Query n°1 has the task of shifting the definition of a day. Instead of going from midnight to 11PM, I thought that, in the context of step counting, it made more sense to have days start at 4AM and finish at 3:59.
Whoever walks between midnight and 3AM, is likely doing so at the end of their previous day. They’re very unlikely to be an early riser
For exemple : I wanted steps registered between midnight and 3AM on Sunday count towards Saturday.
To make the switch from SQL to a tableau visualization easier, I created a 24th, 25th, 26th and 27th hour.
April 15 hour 2 (2AM) would now be April 14 hour 26 (14PM)
The second query groups all days across the sample month (and 30+ users) in three bins : weekday, Saturday, Sunday. We then compute the average number of steps for each hour of the day.
Here is the result after some work in Tableau (see full version by clicking on the Tableau icon in the bottom left of the viz)
Users walked the most on Saturdays (8378 steps on average), then on weekdays (7759) and the least on Sundays (6796).
The number of steps peaks at 6PM on weekdays, and at 1PM on Saturdays. There isn’t any clear peak on Sundays.
On none of the days did the average user reach the recommended 10.000 steps, for basic cardiovascular fitness and calorie burning.
The average user would need to increase his walking by +30% to reach a goal 10.000 steps a day.
This is an average of all the users, so it’s likely some users do reach that goal. But the notifications would be tailored for each user depending on their personal data so we don’t need to worry about over-generalizing.
Maybe the Bellabeat tracker or app can remind the user of some steps goal at strategic moments of the day (ie not at 11PM). They could also receive badges and have access streak counter : how many days in a row have they reached their daily steps goal.
The Fitbit app allows users to log their weight.
Overall, weight logging was mostly ignored by the users.
Out of 33 users, only 8 logged their weight at least once, and only 2 did so consistently. Contrary to sleep, steps, or calories tracking, this has to be done manually by the users, and the tracker isn’t being used, hence the lower amount of data.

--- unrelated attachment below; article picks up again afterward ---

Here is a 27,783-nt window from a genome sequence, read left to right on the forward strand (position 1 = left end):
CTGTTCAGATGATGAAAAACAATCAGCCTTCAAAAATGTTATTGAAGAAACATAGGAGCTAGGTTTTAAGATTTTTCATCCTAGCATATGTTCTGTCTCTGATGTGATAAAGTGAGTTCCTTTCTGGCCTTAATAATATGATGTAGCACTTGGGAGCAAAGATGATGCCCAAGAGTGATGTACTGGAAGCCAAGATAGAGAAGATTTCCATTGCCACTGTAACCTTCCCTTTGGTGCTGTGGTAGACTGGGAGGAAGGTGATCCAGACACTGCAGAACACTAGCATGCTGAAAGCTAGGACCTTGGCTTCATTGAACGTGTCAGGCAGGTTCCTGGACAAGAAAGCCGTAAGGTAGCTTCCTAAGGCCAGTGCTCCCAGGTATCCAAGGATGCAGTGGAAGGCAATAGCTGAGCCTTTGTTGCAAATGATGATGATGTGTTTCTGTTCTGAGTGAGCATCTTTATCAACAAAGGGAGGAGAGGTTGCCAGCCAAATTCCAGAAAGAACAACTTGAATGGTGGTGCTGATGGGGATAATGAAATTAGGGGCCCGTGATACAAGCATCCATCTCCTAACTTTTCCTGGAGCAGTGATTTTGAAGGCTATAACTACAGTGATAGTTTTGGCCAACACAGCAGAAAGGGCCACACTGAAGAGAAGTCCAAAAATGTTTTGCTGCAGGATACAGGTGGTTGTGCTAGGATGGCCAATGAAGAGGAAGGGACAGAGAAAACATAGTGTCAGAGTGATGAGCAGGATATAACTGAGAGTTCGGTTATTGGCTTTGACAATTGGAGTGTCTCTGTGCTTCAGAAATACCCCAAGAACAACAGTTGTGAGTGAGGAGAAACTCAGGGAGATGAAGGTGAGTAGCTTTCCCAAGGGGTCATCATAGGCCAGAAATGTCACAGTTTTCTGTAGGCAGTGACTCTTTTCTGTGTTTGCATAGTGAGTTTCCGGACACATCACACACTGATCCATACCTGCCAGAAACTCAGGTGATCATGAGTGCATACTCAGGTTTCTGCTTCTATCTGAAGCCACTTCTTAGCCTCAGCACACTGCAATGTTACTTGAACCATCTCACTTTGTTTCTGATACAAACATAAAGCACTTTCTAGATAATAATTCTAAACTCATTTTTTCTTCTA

Another reason might be that it’s not obvious if or how logging ones weight can prove beneficial.
Bellabeat can think of the value of that feature. Do we believe it can be useful to some users ? If so, how can we encourage consistent logging ? Maybe we can only notify some users, and not others. For example maybe users can choose between a couple of goals :
gaining lean mass (calorie surplus)
losing fat (calorie deficit)
The issue with weight on the scale is that it is the sum of two very interesting numbers : lean mass and fat mass. But the scale just gives us the sum. The scales that do offer information regarding bodyfat aren’t particularly accurate, and BMI is close to useless at the individual level.
For two individuals of the same sex and height, sharing the exact same weight on the scale (and therefore BMI) can hide wide differences in body composition and health. One could be high in lean mass and low in bodyfat, while the opposite would be true for the other person.
For the users that do want to track their weight, some added features can be offered. For example, weight on the scale evolution day to day is actually a pretty noisy piece of data : the scales have a margin of error, and our water weight fluctuates a lot too. Therefore, displaying and tracking weekly average weight can be more valuable. This means the user should weigh themselves 4 to 7 times a week, at the same time of the day, maybe while fasted before breakfast, and not worry too much about the day to day fluctuations.
We took a dataset from Fitbit fitness trackers that included data from 30 users across 30 days. We explores data regarding both how they used their Fitbit (wearing consistency, manual logging), and what the tracker data revealed about their routine. We then suggested things Bellabeat could work on to improve the overall user experience of the Bellabeat trackers, with the focus on the following : how do we help a user set sensible health goals, and reach them successfully ?
It’s reasonable to assume that someone who buys a fitness tracker do so with a couple of goals in mind :
assessing where they currently stand, relying on hard data rather than intuition and rough guesses
set a goal
tweak their daily habits in the pursuit of that goal
The advantage of a fitness app linked to a tracker is that the suggestions and notifications can be tailored to the user’s current habits, and therefore be more useful and actionable than general guidelines one might read in a book.